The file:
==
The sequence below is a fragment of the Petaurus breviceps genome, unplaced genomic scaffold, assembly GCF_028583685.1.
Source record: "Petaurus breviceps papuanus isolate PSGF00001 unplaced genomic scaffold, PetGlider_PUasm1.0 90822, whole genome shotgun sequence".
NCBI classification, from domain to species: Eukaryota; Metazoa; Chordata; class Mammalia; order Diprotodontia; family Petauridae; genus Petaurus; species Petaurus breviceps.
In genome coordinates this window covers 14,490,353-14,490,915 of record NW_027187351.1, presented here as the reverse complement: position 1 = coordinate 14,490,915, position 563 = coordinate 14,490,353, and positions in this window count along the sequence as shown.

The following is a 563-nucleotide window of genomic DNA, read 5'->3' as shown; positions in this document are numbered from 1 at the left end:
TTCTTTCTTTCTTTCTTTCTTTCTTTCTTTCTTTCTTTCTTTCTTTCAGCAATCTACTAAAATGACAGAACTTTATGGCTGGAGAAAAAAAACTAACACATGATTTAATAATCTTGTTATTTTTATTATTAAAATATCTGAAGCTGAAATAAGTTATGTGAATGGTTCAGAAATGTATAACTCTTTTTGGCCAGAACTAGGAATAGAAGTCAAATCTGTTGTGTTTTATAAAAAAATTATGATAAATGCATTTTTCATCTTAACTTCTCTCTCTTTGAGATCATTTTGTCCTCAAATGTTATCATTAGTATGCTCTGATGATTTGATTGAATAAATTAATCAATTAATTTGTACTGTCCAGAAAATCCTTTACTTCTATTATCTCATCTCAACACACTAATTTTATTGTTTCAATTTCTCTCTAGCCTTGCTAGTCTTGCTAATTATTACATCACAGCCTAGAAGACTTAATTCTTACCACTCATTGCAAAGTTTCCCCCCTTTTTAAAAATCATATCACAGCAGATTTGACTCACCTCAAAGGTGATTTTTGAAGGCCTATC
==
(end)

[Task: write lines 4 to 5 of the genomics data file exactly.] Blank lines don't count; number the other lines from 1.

In genome coordinates this window covers 14,490,353-14,490,915 of record NW_027187351.1, presented here as the reverse complement: position 1 = coordinate 14,490,915, position 563 = coordinate 14,490,353, and positions in this window count along the sequence as shown.

The following is a 563-nucleotide window of genomic DNA, read 5'->3' as shown; positions in this document are numbered from 1 at the left end: